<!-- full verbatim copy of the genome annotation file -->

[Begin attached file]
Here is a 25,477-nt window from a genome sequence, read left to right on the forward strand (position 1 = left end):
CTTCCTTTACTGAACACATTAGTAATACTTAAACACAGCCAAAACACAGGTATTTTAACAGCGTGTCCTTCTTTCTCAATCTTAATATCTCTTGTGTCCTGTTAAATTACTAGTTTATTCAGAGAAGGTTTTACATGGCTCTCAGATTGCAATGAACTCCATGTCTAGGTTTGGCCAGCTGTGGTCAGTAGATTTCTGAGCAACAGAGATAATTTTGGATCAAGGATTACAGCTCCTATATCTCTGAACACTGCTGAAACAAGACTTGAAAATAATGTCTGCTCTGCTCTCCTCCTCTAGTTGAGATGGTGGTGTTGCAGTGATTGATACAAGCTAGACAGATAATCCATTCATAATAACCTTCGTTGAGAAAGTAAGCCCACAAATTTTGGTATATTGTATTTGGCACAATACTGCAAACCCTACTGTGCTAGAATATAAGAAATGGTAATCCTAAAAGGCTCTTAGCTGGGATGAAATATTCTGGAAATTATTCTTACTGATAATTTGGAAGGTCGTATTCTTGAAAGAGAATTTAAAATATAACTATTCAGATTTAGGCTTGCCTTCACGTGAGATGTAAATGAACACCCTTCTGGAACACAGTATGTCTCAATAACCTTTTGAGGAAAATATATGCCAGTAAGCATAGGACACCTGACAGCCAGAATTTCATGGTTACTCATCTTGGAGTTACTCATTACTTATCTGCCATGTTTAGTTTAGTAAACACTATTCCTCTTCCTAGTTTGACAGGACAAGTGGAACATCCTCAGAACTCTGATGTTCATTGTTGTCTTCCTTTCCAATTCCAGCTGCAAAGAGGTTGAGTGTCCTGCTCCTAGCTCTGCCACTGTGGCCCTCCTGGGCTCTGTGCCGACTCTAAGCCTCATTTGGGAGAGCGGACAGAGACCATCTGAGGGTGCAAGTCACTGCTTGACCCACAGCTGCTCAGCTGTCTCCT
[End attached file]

Here is a 25,477-nt window from a genome sequence, read left to right on the forward strand (position 1 = left end):
CTTCCTTTACTGAACACATTAGTAATACTTAAACACAGCCAAAACACAGGTATTTTAACAGCGTGTCCTTCTTTCTCAATCTTAATATCTCTTGTGTCCTGTTAAATTACTAGTTTATTCAGAGAAGGTTTTACATGGCTCTCAGATTGCAATGAACTCCATGTCTAGGTTTGGCCAGCTGTGGTCAGTAGATTTCTGAGCAACAGAGATAATTTTGGATCAAGGATTACAGCTCCTATATCTCTGAACACTGCTGAAACAAGACTTGAAAATAATGTCTGCTCTGCTCTCCTCCTCTAGTTGAGATGGTGGTGTTGCAGTGATTGATACAAGCTAGACAGATAATCCATTCATAATAACCTTCGTTGAGAAAGTAAGCCCACAAATTTTGGTATATTGTATTTGGCACAATACTGCAAACCCTACTGTGCTAGAATATAAGAAATGGTAATCCTAAAAGGCTCTTAGCTGGGATGAAATATTCTGGAAATTATTCTTACTGATAATTTGGAAGGTCGTATTCTTGAAAGAGAATTTAAAATATAACTATTCAGATTTAGGCTTGCCTTCACGTGAGATGTAAATGAACACCCTTCTGGAACACAGTATGTCTCAATAACCTTTTGAGGAAAATATATGCCAGTAAGCATAGGACACCTGACAGCCAGAATTTCATGGTTACTCATCTTGGAGTTACTCATTACTTATCTGCCATGTTTAGTTTAGTAAACACTATTCCTCTTCCTAGTTTGACAGGACAAGTGGAACATCCTCAGAACTCTGATGTTCATTGTTGTCTTCCTTTCCAATTCCAGCTGCAAAGAGGTTGAGTGTCCTGCTCCTAGCTCTGCCACTGTGGCCCTCCTGGGCTCTGTGCCGACTCTAAGCCTCATTTGGGAGAGCGGACAGAGACCATCTGAGGGTGCAAGTCACTGCTTGACCCACAGCTGCTCAGCTGTCTCCT